By Rob Perk
"Children in eastern Kentucky draw creeks black. They don’t know they're supposed to run clear." -- Ashley Judd
She was a vision in white. Just as you might expect from a Hollywood starlet, Ashley Judd emerged from the back of the car stylishly dressed and perfectly coifed. A few fans awaiting her arrival approached for autographs and photos, for which she graciously complied. Then it was up to the top floor for a brief "meet-and-greet" reception with a few honored guests before her luncheon speech at the National Press Club yesterday, which NRDC arranged. With her Southern charm and natural grace, she dazzled the crowd with tales of her Appalachian heritage, her deep love of the land and people, and her extensive first-hand knowledge of the damage wrought by rapacious mining throughout the region she proudly calls home.
Ashley Judd wields the speaker's gavel at the National Press Club. (Photo by Jesse Hamilton)
Fortunately, C-SPAN live-streamed Ashley's remarks on its website.It's well worth watching the entire speech. But for now I'll just excerpt some of her comments:
"I am very proud to be a Kentuckian. And, of the many things my Creator has seen fit to allow me to accomplish, being an eastern Kentuckian is the simple fact that brings me the most honor, the greatest sense of self. I love and am proud of being a hillbilly."
Warm applause followed this eloquent introduction. It made me think that if instead of the nation's capital we were sitting in a room located anywhere west of the Blue Ridge and east of the Mississippi the crowd would have absolutely erupted in cheers. All of the Appalachians I've met have this in common -- they are fiercely proud of their mountain heritage, as well they should be.
Ashley traces her family to the mountains of this region, going back at least eight generations. In researching her own geneology, she has come to realize that her own well-traveled life pales in comparison to "the wonderful adventure of journeying back through my family history in the Appalachian Mountains." She added:
"There is no better home than Kentucky. We have a deeply engrained mystical sense of place, a sense of belonging that defines us. Although I currently make my home in rural middle Tennessee and in Scotland, Kentucky calls to me. It is my Avalon."
In genuinely poetic fashion that appears to come easy for her, Ashley described the ache she feels for her mountain home as more than bittersweet nostalgia -- more akin to a "searing tear, a gaping wound" in the fabric of her life and in the lives of all Appalachians.
"And it gets bigger with every Appalachian mountaintop that is blown up, every holler that is filled, every stream that is buried, every wild thing that is wantonly and recklessly killed, every ecosystem that is diminished, every job that is lost to mechanization, every family that is pitted one against the other by the state-sanctioned, federal government-supported coal industry-operated rape of Appalachia: mountaintop removal coal mining."
The Appalachian Mountains are the oldest in North America. They may well be the oldest mountains in the entire world, as Ashley rightly pointed out. Then she lowered the boom:
"I am here to tell you, mountaintop removal coal mining simply would not happen in any other mountain range in the United States. It is utterly inconceivable that the Smokies would be blasted, the Rockies razed, the Sierra Nevadas flattened, that bombs the equivalent to Hiroshima would be detonated every single week for three decades. The fact that the Appalachians are the Appalachians makes this environmental genocide possible and permissible."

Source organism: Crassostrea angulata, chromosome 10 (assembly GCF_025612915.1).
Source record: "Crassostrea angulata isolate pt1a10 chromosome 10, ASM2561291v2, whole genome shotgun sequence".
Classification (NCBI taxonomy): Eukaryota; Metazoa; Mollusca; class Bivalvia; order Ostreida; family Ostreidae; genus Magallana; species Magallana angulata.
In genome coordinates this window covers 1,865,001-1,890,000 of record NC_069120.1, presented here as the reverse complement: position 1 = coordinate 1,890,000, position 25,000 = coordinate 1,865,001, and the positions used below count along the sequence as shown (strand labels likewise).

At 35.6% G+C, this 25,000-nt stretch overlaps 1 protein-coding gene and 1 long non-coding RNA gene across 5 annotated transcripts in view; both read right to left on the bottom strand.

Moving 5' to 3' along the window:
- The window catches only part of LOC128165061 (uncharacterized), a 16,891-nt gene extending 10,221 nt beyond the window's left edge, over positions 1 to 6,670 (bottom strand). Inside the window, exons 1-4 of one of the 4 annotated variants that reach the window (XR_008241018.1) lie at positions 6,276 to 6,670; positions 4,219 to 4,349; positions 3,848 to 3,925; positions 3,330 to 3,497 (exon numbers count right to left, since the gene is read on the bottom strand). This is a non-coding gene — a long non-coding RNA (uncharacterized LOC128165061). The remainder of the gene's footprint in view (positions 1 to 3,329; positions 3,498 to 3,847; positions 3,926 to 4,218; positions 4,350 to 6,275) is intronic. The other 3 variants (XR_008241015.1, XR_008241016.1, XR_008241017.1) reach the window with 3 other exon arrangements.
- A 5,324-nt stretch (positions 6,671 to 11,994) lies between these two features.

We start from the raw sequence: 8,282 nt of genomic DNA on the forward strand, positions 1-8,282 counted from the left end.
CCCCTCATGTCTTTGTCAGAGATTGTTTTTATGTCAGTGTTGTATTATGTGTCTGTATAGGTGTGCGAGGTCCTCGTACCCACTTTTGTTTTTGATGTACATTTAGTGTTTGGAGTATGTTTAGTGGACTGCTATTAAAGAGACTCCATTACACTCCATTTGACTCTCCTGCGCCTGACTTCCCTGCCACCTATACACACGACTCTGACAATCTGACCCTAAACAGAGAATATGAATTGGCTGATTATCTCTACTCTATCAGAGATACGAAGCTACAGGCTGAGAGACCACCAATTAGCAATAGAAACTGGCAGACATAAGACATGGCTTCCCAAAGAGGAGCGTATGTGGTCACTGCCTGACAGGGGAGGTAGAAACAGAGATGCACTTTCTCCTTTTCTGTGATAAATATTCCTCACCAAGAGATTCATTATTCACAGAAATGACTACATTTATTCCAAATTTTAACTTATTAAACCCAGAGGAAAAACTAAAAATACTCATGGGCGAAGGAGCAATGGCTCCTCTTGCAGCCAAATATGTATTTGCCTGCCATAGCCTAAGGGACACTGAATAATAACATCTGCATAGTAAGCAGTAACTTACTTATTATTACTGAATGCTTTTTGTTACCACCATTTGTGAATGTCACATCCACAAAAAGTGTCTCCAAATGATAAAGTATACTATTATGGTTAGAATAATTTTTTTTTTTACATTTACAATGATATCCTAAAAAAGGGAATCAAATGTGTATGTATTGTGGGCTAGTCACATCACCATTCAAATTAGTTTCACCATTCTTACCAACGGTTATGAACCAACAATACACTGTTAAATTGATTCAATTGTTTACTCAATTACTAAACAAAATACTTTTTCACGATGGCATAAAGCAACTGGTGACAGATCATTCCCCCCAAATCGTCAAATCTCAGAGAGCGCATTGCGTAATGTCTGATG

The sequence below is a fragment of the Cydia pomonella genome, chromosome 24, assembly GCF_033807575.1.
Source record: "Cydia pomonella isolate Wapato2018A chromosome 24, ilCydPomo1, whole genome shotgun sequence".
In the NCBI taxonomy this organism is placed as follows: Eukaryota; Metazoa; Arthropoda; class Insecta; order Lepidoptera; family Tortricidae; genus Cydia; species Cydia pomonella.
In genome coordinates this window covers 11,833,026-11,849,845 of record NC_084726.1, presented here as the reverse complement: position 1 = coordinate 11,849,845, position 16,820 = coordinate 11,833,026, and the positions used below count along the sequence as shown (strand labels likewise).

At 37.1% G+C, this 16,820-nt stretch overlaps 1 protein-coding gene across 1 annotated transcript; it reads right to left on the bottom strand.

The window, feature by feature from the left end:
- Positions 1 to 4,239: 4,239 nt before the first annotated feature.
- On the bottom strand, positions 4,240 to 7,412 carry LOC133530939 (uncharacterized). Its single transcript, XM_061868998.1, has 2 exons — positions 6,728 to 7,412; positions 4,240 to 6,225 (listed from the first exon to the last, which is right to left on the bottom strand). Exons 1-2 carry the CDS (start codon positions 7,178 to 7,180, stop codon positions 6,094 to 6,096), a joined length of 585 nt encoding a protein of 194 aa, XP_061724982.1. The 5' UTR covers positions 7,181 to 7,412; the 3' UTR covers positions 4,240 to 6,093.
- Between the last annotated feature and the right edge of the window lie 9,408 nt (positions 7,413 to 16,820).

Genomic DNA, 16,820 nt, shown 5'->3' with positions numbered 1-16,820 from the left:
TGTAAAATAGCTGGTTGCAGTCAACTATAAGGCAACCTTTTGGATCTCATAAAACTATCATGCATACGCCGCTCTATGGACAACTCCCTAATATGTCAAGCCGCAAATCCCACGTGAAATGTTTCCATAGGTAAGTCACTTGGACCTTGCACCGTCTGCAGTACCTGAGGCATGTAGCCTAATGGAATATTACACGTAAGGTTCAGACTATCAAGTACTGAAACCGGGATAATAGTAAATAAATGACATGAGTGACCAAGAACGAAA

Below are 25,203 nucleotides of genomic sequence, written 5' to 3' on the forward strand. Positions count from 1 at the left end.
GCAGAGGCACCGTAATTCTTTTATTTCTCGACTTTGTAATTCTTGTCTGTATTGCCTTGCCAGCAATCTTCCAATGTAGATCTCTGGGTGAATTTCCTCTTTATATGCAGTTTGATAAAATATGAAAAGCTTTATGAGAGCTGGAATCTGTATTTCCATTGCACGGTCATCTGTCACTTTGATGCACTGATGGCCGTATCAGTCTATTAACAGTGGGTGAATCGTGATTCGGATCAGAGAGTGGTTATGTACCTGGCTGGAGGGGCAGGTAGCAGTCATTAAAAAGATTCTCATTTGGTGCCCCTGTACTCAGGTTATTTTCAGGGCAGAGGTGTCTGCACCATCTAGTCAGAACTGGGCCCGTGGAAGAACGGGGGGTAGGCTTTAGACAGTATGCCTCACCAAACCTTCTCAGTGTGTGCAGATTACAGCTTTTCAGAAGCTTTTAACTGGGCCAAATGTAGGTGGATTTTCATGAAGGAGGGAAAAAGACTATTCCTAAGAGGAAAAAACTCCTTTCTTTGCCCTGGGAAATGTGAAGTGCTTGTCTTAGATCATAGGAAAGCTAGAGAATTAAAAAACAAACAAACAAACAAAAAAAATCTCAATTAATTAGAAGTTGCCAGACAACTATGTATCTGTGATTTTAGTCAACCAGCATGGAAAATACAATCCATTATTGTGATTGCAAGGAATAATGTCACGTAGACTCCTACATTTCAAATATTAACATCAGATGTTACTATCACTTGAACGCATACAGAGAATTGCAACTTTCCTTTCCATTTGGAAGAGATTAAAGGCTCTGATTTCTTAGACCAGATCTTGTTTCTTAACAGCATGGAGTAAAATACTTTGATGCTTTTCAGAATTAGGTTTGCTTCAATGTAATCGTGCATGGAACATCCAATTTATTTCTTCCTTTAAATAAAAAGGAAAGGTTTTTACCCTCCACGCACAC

This is happening not just because coal lies beneath those hallowed hills, but because those profiting from it are aided and abetted by political leaders whose vision is willfully blinded by the injustice that is shockingly obvious to everyone outside the region.
"What used to be home for human, flora and fauna, and the potential economic boom for a classically exploited and distressed area, has become, in the coal company’s callous terminology, 'overburden'.
"The Smokey Mountains, as the crow flies, not so far away, generated a billion dollars in tourism revenue last year for the state of Kentucky. Using shovels the size of buildings, the essential ingredients of deep time is pushed into the lauded and mythical hollers of Appalachia, indiscriminately burying all that is produced and lives there: watershed, perennial and permanent streams, all plant and wildlife, contaminating the ground water in the process."
Ashley did a fabulous job covering all aspects of this controversial issue. She concluded by imploring the press club members in the room to wake up to the plundering of Appalachia and to commit their journalistic integrity to stopping mountaintop removal immediately.
We are lucky to have someone unabashed about using her celebrity to shine a spotlight on what truly is a national shame. Her message was clear: The iconic Appalachians may be beloved by those who live there but they should be revered by all Americans. These mountains form the backbone both for our country and our national heritage, in addition to the bountiful natural resources they provide. We are all Appalachians. And like Ashley, we must each of us do our part to bring an end to the madness that is mountaintop removal coal mining.
Learn more about this issue and what you can do to help save America's oldest mountains.
From the NRDC's Switchboard.